Dark comedy plays with provocative themes

Photo Courtesy of arsnovanyc.com.
In Underground Railroad Game, Jennifer Kidwell and Scott Sheppard take a sensational approach to present-day discussions of slavery.

Everything is exactly what it seems in Underground Railroad Game. Last Thursday, the ’62 Center for Theatre and Dance showcased Ars Nova’s two-person play directed by Taibi Magar and starring Jennifer Kidwell and Scott R. Sheppard. The play takes us into a sixth grade classroom at Hanover Middle School in Pennsylvania, with Kidwell and Sheppard playing two teachers, Teacher Caroline and Teacher Stuart, respectively.

The stage is depicted as the front part of the classroom, making the auditorium the rest of the room and transforming the audience members unknowingly into sixth graders. The stage is physically framed by two flags, that of the Confederacy and that of the Union. Teacher Caroline and Teacher Stuart introduce a game that the class will play for several days to learn about the Underground Railroad as part of its Civil War history unit. The students are split into teams of Union and Confederate soldiers, with the Union team tasked with transporting dolls that represent “slaves” around the school, representing “traveling through the Underground Railroad” to reach a final classroom standing in for “Canada.” If the Union is able to transport all the puppets, that team wins, and if not, the Confederacy does.

What initially appears to be a spoof on a daft and dense version of a Magic School Bus episode becomes a lot darker very quickly. The classroom narrative constantly shifts between a romanticized take on the historic Underground Railroad – where Kidwell acts as a runaway slave and Sheppard as a Quaker who offers to help her reach Pennsylvania – and scenes of the very intimate relationship between Teacher Caroline and Teacher Stuart that is based on explicit racial stereotypes and exoticizations. The play shifts back and forth from these realities seamlessly and without warning, giving it an extremely surrealist quality. Any sense of normalcy surrounding these two teachers is completely destroyed when their most secret and destructive subconscious ideas on race, misogyny and sexuality rise to the surface.

Clearly, the play aims to destroy the idea of the “good white” or the “white savior” by showing how Sheppard’s character, a “good white,” still very much carries the same privilege, bias and even hatred that a “not good white” does. Sheppard invests himself, and even his own body, into his character to a great degree to create a very visible emotional journey; it becomes harder, however, to track how Kidwell’s character transforms. All of the characters Kidwell plays, which she does with an incredible amount of talent, seem to be, in one way or another, reactions to those Sheppard plays.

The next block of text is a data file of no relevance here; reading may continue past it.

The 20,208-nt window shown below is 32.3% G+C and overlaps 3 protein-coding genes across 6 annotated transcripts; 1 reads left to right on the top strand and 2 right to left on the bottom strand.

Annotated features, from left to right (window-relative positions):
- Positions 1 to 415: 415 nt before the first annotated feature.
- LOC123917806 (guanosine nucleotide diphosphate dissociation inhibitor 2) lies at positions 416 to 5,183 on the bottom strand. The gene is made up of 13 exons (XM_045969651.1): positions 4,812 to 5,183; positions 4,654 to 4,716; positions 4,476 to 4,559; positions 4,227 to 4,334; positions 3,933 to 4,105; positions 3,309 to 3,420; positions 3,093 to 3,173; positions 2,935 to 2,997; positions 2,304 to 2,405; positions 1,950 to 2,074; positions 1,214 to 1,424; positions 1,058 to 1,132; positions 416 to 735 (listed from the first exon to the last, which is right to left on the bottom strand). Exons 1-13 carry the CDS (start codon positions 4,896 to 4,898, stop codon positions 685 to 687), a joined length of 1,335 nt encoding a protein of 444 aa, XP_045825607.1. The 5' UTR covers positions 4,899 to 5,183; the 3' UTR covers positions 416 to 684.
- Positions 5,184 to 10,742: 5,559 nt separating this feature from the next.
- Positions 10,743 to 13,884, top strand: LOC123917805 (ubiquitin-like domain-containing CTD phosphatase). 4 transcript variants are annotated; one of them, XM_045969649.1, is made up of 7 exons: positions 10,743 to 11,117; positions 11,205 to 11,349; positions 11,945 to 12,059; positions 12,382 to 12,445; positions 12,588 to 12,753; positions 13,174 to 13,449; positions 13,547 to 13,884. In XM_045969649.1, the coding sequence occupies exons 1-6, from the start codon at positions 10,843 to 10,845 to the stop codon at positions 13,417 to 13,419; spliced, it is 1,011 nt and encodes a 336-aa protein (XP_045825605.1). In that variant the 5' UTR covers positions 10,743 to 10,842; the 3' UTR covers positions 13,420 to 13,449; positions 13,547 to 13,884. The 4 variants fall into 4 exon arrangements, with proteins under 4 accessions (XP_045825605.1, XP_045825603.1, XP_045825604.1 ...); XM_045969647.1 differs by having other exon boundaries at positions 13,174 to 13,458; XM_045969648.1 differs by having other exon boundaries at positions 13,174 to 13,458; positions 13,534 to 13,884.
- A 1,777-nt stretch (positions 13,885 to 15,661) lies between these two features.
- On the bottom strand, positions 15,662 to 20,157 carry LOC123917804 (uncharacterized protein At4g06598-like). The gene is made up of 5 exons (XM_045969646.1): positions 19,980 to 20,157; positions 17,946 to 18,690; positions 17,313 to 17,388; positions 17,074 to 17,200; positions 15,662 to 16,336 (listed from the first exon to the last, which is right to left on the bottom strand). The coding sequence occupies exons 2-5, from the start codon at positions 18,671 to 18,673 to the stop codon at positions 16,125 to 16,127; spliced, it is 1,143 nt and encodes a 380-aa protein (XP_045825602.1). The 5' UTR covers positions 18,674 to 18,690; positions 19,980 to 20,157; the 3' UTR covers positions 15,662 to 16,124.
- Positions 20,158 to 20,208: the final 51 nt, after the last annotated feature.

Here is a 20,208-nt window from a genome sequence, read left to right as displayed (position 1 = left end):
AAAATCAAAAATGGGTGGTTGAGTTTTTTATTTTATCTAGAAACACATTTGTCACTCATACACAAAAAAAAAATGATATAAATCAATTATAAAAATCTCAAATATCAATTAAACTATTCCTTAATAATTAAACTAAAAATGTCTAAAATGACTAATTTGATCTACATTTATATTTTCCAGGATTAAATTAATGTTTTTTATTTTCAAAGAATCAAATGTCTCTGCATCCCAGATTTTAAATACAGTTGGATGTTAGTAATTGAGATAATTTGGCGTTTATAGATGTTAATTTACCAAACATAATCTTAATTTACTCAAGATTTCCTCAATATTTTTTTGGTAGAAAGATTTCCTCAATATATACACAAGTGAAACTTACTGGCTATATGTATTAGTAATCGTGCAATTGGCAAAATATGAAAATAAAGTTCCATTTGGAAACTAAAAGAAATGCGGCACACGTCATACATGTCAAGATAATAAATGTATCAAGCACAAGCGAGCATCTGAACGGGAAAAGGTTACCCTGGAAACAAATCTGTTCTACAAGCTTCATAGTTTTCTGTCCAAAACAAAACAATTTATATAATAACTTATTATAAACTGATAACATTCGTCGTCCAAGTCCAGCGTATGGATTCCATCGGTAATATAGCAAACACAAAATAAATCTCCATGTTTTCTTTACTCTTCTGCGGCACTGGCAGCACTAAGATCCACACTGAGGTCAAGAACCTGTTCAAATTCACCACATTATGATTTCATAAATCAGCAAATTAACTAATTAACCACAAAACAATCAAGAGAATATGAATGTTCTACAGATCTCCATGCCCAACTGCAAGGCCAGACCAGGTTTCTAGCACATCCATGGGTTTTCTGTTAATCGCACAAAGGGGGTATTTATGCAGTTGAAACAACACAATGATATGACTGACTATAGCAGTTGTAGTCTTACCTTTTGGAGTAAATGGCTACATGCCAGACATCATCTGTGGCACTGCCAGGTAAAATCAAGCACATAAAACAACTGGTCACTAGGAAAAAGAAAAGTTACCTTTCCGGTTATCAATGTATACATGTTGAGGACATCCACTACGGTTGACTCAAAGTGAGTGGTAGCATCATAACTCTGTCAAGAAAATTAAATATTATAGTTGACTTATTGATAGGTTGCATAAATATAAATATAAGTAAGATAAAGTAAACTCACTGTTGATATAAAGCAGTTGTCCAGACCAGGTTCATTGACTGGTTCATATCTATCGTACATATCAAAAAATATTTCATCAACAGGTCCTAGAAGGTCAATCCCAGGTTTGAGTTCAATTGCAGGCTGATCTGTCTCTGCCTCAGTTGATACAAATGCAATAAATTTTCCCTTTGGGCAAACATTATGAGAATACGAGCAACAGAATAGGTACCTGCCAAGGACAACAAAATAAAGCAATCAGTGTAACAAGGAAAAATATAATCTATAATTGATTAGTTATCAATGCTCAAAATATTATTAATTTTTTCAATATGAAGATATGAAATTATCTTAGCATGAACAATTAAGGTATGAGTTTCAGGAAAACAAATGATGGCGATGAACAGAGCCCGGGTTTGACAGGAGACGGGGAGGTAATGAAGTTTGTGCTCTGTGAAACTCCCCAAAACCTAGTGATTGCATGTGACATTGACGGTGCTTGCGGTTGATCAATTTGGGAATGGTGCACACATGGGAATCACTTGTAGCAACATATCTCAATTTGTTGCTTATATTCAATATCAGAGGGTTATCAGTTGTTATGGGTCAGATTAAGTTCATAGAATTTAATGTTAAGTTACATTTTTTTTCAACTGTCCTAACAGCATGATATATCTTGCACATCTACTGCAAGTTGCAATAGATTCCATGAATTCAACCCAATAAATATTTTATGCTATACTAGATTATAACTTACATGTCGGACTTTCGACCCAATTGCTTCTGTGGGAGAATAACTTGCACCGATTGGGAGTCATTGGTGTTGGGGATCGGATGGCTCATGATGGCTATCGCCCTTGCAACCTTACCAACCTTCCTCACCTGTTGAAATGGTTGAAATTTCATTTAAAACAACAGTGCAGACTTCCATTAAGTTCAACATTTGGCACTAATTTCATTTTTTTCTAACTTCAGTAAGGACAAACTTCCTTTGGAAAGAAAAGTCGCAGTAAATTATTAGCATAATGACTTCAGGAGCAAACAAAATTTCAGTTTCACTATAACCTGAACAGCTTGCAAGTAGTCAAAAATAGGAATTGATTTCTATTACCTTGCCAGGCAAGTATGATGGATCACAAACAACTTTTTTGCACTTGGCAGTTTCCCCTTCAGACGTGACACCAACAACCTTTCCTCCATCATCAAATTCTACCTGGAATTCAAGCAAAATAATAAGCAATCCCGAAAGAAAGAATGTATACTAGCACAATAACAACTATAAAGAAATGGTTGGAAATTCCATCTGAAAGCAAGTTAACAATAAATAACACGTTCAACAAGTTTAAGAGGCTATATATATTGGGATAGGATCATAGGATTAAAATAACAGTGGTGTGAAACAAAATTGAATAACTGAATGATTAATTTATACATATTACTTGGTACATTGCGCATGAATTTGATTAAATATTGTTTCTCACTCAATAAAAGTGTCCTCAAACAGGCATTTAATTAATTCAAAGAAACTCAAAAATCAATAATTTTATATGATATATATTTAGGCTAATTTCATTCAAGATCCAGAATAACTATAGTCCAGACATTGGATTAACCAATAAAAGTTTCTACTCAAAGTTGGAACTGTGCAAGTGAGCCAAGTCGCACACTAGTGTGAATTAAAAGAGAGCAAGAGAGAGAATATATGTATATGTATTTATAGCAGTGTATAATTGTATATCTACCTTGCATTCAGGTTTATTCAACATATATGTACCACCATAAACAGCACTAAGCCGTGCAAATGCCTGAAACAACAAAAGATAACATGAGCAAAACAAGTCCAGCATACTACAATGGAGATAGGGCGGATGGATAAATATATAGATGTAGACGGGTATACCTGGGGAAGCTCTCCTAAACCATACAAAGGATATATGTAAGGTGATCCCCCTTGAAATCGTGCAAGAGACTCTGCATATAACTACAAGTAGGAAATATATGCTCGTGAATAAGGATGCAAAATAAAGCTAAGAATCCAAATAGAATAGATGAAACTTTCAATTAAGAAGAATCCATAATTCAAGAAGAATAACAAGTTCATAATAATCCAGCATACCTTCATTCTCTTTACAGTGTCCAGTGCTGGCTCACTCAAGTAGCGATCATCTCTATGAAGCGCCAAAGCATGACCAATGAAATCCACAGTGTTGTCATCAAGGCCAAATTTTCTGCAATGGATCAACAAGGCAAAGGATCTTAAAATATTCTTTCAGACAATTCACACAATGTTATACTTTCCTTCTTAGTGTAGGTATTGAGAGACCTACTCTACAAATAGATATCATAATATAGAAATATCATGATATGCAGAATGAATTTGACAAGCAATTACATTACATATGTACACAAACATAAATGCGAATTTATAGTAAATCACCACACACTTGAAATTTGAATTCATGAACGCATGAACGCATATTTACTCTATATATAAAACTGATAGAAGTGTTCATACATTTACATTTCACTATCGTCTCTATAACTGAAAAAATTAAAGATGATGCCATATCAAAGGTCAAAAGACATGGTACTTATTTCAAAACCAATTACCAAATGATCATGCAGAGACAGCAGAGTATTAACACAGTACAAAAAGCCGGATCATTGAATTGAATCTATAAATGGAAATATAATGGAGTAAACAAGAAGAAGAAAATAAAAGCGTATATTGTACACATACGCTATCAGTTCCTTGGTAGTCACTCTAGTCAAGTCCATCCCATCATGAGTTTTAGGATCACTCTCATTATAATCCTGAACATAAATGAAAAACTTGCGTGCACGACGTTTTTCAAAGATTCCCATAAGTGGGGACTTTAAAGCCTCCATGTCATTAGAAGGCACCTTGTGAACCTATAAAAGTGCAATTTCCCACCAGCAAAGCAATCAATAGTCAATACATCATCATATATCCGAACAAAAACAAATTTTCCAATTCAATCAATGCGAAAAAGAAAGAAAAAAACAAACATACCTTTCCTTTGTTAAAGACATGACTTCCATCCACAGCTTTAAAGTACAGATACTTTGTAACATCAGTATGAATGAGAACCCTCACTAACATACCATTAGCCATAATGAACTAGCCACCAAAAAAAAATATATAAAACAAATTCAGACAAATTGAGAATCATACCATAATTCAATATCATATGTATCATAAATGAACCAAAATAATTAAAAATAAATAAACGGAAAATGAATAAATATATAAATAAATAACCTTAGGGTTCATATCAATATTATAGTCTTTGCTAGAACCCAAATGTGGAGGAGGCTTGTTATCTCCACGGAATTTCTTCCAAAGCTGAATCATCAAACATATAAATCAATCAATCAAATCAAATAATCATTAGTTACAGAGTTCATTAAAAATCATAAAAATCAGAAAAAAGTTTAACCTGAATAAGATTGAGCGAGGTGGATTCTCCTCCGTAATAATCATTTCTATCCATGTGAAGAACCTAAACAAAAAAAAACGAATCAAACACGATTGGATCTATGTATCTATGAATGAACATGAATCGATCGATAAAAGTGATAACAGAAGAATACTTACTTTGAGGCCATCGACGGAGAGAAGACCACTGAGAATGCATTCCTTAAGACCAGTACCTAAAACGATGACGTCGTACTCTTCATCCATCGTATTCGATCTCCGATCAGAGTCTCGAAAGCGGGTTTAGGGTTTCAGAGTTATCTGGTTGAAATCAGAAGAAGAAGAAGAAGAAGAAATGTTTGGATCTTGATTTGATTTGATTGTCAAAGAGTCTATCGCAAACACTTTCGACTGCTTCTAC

Some of the audience members who stayed after the play to hear from the actors questioned whether the intended audience of the play includes those that are not the well-meaning white audience members Sheppard’s character ridicules. Kidwell responded with her belief that the show is intended for all audiences and that as long as the play causes some sort of reaction, it has succeeded.

But how does Underground Railroad Game attempt to create an intense reaction in an audience that has, presumably, had experience discussing the impacts of slavery? Kidwell and Sheppard use humor that is not just bizarre, but intentionally offensive, to draw out the hidden anti-blackness biases of the audience. Although, again, the question remains: What if an audience member is black? The actors failed to provide a response to this. The jokes gradually become less controlled and descend into a form of anarchy that initially seems to have no purpose.

But that is when the two teachers ask themselves whether what they are doing is reflecting on history or reveling in it, thus adding another distinct layer of self-awareness to the piece. There seems to be no answer to this question, but Underground Railroad Game still features a great level of artistic and technical talent in posing this question to the audience. The barriers between audience and actor – and between shock and reality – are erased.

The script jokes with itself constantly that there might be no distinct reflective value to this entire work, that it might be just a failed attempt to provide another dimension to the conversation of racial politics in America; for some audience members, this lasting sense of nihilism might be a satisfactory conclusion. For the rest of us that very much have to live within the reality of racialized America outside the theatre, though, Underground Railroad Game leaves a certain something to be desired.

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